Thursday, July 30
Our Lady's Tears
I was recently commissioned, intriguingly, to do a logo for a new Catholic independent film company, Our Lady's Tears, started up by a friend and client who had previously commissioned one of my favorite pieces of art, my image of St. Agnes. Our Lady's Tears is "a Catholic film production company formed in April of 2009, and fuelled by the passion to reveal the richness of the Roman Catholic faith, its traditions and mystical life," and is currently showcasing a couple of trailers for their new film on the life of the shepherdess St. Germaine. They hope to help fund the full-length film in part through selling rosaries and CDs, so have a look round and help out!
The logo, incidentally, we hope to make the end of a short animated sequence showing Our Lady on the flight into Egypt. The design links the pain of her exile with the Christ Child with the sorrows of the Stabat Mater, represented by the quoted text from a medieval version of the sequence, with authentic medieval abbreviation marks supplied by the foremost expert on the subject in my generation. There was some talk of including, in the background, an idol falling off its pillar, a shorthand representation of a legendary event associated with Christ's sojourn in Egypt, but it did not lend itself to the strong, simplified composition demanded by a logo.
Tuesday, July 28
The Blue Church: St. Elizabeth's, Bratislava
Monday, July 27
Catholic Eye Candy from the Institute
Well, I do, anyway.
Things that Make You Go, "Huh?"
Wednesday, July 22
Our Mother the Church
From the Barberini Rxultet roll, Apostolic Library, Vatican
Some of our readers were surprised (pleasantly so, if the comments are any indication) by my depiction below of the Church as a woman, catching the blood of the crucified Christ in a chalice. Reader Sandra Miesel (who has forgotten more than I will ever learn) pointed out it is a common bit of early medieval iconography, and it pops up in other variant forms elsewhere. (For one thing, the Woman Clothed with the Sun in the Apocalypse doubles as the Church as well as the Virgin Mary). One occasional trope actually shows the Church issuing forth from Christ's side on the cross, like Eve did from Adam's rib, an interesting intersection (and in some cases, inversion) of natural birth, rebirth, femininity and masculinity, and the Old and New Covenants.
A few examples follow below:
John Singer Sargent's allegorical image of the Church as part of his (at times controversial) fresco cycle for the Public Library in Boston, one of my favorite painting sequences.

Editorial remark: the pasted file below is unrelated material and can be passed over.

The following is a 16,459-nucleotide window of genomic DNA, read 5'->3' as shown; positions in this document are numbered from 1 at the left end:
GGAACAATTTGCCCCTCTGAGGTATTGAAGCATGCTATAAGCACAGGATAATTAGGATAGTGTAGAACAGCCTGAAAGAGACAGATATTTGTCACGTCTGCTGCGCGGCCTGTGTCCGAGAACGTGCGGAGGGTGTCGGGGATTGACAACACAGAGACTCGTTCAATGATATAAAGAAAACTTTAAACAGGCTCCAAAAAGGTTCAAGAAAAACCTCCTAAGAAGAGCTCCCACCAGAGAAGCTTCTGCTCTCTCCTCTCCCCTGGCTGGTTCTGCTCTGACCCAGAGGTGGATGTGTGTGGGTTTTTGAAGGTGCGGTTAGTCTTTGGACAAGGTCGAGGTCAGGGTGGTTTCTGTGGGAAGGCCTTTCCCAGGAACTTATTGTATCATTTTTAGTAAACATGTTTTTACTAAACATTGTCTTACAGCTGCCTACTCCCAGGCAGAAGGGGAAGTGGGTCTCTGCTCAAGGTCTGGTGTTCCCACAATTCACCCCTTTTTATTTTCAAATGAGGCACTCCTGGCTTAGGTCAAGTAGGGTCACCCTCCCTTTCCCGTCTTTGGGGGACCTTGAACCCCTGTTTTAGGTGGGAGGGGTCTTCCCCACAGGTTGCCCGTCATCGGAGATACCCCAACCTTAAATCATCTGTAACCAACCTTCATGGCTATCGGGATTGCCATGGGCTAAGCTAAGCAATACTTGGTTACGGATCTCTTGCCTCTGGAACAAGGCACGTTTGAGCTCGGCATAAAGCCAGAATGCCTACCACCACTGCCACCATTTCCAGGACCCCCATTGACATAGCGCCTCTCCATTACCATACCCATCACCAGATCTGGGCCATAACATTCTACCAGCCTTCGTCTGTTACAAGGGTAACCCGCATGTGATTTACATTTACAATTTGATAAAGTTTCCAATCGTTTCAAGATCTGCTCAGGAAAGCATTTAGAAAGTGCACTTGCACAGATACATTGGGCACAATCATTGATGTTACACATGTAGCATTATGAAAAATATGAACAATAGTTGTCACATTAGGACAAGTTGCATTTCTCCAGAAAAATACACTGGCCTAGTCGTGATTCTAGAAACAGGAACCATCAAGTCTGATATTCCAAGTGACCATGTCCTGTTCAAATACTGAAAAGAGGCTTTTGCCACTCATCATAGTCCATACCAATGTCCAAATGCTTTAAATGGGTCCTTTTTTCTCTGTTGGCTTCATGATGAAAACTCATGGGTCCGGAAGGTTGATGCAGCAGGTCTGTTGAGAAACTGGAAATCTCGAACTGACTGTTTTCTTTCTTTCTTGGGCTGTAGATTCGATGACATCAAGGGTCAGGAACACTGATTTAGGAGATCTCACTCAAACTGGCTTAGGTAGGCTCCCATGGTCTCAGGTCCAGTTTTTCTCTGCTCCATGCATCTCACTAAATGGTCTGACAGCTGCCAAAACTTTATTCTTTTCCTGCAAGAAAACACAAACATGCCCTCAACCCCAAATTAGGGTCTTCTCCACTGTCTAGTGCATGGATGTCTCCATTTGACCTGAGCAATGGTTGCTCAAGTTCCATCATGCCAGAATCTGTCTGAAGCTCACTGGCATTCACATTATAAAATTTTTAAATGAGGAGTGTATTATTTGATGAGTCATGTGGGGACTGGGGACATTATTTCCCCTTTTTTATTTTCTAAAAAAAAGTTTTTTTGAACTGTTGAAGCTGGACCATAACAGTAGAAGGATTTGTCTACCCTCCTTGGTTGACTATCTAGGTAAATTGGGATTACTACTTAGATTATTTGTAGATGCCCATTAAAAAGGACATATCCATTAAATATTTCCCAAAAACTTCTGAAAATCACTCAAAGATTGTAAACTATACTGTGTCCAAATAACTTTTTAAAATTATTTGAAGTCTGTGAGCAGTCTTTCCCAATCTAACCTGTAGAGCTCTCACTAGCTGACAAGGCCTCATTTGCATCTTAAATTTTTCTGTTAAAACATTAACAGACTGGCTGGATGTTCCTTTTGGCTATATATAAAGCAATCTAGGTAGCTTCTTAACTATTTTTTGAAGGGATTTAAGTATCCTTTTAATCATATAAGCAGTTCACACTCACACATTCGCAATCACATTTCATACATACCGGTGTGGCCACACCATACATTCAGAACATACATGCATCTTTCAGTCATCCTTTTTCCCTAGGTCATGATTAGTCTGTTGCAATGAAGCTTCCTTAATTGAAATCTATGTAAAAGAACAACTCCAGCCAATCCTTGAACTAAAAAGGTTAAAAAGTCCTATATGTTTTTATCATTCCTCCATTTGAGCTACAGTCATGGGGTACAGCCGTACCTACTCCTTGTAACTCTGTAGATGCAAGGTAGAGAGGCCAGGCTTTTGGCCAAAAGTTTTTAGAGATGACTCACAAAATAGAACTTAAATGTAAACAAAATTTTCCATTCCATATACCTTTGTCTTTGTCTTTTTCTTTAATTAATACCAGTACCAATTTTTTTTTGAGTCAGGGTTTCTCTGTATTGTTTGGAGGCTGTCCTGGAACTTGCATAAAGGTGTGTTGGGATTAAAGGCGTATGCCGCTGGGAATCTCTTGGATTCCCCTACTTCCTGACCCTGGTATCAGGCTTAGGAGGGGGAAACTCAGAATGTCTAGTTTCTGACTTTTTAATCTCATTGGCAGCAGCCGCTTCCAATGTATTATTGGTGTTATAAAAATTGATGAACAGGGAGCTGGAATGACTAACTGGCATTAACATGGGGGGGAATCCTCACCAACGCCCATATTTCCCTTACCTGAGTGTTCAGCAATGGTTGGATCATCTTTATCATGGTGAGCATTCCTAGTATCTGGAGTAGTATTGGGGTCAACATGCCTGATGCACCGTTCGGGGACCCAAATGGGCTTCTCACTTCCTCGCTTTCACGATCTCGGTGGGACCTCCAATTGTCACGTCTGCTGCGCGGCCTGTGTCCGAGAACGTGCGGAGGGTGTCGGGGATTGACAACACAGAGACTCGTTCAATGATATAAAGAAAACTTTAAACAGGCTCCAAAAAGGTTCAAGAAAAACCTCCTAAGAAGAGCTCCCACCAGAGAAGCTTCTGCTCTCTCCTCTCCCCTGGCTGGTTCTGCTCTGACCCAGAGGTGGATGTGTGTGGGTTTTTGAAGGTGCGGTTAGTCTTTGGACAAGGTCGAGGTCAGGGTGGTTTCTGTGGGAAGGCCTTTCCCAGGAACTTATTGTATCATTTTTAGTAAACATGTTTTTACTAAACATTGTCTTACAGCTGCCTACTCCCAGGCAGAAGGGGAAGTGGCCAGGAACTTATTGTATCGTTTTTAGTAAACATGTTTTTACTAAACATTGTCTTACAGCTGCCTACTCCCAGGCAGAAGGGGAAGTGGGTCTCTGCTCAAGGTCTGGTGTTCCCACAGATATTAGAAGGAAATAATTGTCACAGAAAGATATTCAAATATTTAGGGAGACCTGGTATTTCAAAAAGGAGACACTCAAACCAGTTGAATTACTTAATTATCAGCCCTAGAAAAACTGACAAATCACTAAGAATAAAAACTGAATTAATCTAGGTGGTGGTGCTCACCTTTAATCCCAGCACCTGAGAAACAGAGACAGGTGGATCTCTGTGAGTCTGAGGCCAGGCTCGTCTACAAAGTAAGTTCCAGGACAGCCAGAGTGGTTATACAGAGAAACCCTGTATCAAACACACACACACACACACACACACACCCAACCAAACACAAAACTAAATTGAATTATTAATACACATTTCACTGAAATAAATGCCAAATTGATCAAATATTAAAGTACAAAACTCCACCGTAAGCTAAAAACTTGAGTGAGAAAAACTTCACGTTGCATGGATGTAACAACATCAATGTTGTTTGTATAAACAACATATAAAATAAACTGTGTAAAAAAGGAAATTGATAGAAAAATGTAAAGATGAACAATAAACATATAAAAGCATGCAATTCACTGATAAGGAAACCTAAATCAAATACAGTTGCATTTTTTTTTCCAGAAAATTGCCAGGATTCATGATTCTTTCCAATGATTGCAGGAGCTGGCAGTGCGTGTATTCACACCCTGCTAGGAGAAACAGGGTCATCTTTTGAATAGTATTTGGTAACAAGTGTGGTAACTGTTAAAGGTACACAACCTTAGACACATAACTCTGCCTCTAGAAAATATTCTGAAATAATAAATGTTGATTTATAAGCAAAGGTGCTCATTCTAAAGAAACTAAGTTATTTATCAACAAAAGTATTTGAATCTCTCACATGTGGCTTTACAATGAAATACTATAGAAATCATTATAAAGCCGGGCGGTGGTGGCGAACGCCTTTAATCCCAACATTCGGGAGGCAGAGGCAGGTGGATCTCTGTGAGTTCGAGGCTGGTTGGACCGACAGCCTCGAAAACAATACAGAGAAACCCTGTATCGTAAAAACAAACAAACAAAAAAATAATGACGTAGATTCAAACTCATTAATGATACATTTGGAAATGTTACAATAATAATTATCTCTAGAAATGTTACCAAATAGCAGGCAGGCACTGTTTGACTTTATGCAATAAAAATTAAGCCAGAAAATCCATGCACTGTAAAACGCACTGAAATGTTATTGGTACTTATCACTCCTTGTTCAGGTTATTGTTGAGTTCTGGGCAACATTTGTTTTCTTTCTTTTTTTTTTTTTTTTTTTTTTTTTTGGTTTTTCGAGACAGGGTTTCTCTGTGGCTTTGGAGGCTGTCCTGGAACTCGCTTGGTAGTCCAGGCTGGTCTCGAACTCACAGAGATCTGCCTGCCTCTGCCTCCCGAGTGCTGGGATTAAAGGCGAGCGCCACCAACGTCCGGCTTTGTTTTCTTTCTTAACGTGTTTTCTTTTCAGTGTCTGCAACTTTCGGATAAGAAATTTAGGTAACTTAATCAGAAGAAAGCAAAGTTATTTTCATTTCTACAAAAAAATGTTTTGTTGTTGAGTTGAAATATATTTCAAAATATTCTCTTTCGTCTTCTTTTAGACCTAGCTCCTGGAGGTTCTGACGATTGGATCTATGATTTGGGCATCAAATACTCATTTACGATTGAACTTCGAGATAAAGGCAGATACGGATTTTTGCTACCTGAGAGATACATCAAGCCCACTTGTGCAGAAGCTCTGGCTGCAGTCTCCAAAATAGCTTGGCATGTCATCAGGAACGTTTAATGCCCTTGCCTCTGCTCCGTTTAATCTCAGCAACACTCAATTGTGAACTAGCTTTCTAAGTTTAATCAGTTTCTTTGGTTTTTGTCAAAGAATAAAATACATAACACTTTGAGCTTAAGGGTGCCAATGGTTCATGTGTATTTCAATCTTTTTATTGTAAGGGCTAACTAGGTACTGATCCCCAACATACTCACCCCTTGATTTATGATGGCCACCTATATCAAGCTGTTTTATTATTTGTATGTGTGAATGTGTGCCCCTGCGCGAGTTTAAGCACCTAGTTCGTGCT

Note the figure of the Church in the lower right-hand corner
Related to this are various allegorical personifications of the Papacy specifically, or of Faith in general.
Moretto da Brescia, Allegory of Faith, 1540.
Vermeer's own Allegory of Faith, one of his less characteristic works, though perfectly iconographically comprehensible.
Personifications of the Church (or Faith, or the Papacy) and the Holy Roman Empire (or possibly the House of Austria) in an initial letter of one of the July volume of the Acta Sanctorum, 1727.
I also recall a very fine figure of the Church Militant in full mail on the tomb of Leo XIII but can find no photos currently.
From the Shrine Archives: Cleanliness is Next to Something-or-Other
--Corrado Pallenberg, Inside the Vatican, 1960
Tuesday, July 21
Matthew Alderman in Latest Dappled Things
Anyway, have a look at it, and a look round Dappled Things--there's a lot of fun stuff in the current edition, including a teaser for a longer article on the vocation of the Christian artist, and an interview with Carlos Eire, the thoughtful, funny academic and author of the equally thoughtful and funny Waiting for Snow in Havana: Confessions of A Cuban Boy, a favorite recent read of mine. (For one thing, Prof. Eire is the only man I know of to have proved the existence of God using eggplants (or was it melons?), sharks in a swimming pool, and a fondness for green lizards.
Monday, July 20
Line Art by Matthew Alderman
A Mystical Crucifixion with Our Mother the Church catching the Precious Blood of Our Lord. (Ornaments for a Nuptual Missal, II). January 2008. Artist's Collection.
Friday, July 17
The Gilbert Scotts are Not a Rock Band
Continuing our parade of Gothic -RevivalArchitects-Nobody-Has-Heard-of-Before-But-Should, I submit for your approval the Gilbert Scotts--Sir George Gilbert Scott (1811-1878), his sons George Gilbert Scott Junior (1839-1897; unfortunately the poor, overworked man went, as the writers of 30 Rock might put it, "old-school bananas" towards the end of his life) and John Oldrid Scott (1841-1913), and grandsons Sir Giles Gilbert Scott (1880-1960) Adrian Gilbert Scott (1882-1963), and Charles Marriott Oldrid Scott (1880-1952), and great-grandson, Richard Gilbert Scott.
Sir Giles is famous for, after having only designed and built something only as large as a pipe-rack, winning the commission to do Liverpool Anglican Cathedral, one of the greatest and last flowerings of the Gothic Revival, and which he spent most of the rest of his life designing, on-and-off. He also came up with the vaguely Soaneian red telephone box that has become a veritable icon of Britishness, and did the designs for my favorite power-station (I have one, yes), the looming funneled pile called Battersea. With the possible exception of the Bachs and the Peales (Charles Wilson, Rembrandt, and co.), I can think of few better genetic arguments that some professional talents might well be hereditary.
Some examples of their work, from the excellent Flickr group Gilbert Scott.
Thursday, July 16
St. Joseph's, Wilmette - Interior Photos
D Mac over at Creative Minority Report was kind enough to send some stunning interior photos of this beautiful church, which I posted on some weeks back. It has one of my favorite nave-and-side-aisle arrangements, and is also distinguished by its distinctive stained glass. "It's so...purple," as a friend who visited the church with me commented, succinctly.